HARRISBURG, Pa. (WHTM) — November is typically a slow month in the State Capitol, but not this year. As lawmakers continue to solidify a state budget delayed by the pandemic, State legislators are determined to finish the job by the end of November.
Pa. Senator Kim Ward celebrated her history-making post as Senate Majority Leader last week, but with only one day to do so. Following her win, Senator Ward was preparing for her order of business.
“My very first budget meeting at 7 o’clock Friday night. Here we go,” Ward said.
Lawmakers passed a StopGap budget in June 2020, which funded most agencies at five-twelfths of last year’s numbers. They wanted more time to assess the impact of coronavirus. So what is the impact?
According to Representative Matt Bradford, democratic minority appropriations chairman, the impact has been extremely detrimental.
“In terms of revenue, in terms of demands on services, it’s been catastrophic,” Bradford said.
Rep. Stan Saylor (R-York), majority appropriations chair, was able to give that impact a specific number.
“We have somewhere in the neighborhood of a four billion dollar hole,” Saylor said.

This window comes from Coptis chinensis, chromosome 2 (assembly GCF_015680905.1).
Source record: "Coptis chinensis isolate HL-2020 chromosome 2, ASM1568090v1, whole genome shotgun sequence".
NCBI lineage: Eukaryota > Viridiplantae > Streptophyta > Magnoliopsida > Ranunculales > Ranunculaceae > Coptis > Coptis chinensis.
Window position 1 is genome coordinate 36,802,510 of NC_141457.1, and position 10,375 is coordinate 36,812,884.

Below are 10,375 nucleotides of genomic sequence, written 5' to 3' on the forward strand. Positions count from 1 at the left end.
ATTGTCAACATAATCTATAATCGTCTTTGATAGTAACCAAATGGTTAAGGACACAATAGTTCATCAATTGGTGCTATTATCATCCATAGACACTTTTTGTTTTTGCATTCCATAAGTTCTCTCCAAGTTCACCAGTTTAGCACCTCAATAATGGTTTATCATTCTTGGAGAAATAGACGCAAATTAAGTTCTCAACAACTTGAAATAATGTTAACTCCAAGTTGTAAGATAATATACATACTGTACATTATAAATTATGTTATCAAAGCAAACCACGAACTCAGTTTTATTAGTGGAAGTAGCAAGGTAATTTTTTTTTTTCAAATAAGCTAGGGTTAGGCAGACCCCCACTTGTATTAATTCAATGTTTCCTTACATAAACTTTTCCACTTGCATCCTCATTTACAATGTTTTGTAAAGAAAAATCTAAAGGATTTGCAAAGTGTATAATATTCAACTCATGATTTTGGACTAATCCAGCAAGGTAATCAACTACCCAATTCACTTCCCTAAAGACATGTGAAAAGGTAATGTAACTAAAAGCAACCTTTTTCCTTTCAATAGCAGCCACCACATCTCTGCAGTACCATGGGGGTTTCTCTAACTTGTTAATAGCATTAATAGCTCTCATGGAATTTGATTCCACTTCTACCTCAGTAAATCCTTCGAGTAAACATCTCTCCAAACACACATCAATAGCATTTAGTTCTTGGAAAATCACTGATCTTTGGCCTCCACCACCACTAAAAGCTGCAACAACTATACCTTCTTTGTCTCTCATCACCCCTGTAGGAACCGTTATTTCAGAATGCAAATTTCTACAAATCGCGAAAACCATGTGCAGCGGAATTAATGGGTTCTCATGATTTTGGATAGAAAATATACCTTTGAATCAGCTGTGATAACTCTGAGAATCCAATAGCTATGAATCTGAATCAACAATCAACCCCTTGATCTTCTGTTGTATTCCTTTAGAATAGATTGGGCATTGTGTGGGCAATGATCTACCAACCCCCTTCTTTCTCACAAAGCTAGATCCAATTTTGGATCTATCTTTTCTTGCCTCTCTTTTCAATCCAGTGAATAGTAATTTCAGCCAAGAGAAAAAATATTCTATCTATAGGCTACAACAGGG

Bradford estimates the hole at closer to $2.9 billion from Congress.
When asked by ABC27 if that was an assumption state he could make, Bradford doesn’t think so.
“I don’t think it is, unfortunately. Washington D.C. has failed us on numerous occasions in recent months,” Bradford explains.
Nov. 30 is the new deadline to finish the budget and there’s a battle brewing along the usual political fault lines.
“In a pandemic when people are unemployed, how do you raise taxes on people who are unemployed?” Saylor asked. “How do you raise taxes on businesses? And borrowing […] we’ve been doing a lot of that in this state. It’s time to stop borrowing and face our real budget issues,” Saylor said.
Bradford agrees with the Majority chair, saying a budget discussion should have happened months ago.
“We should have used the last five months to have a real discussion on revenues, expenditures, and how we balance them. So now we find ourselves just days before the artificially created November 30 deadline, and I don’t think we have any clue how they propose to do it,” Bradford said.
As a result, the fight over funding that Pennsylvanians typically see just before the Fourth of July seems destined for just after Thanksgiving. While lawmakers do have lots of options on the budget, none of them are good.
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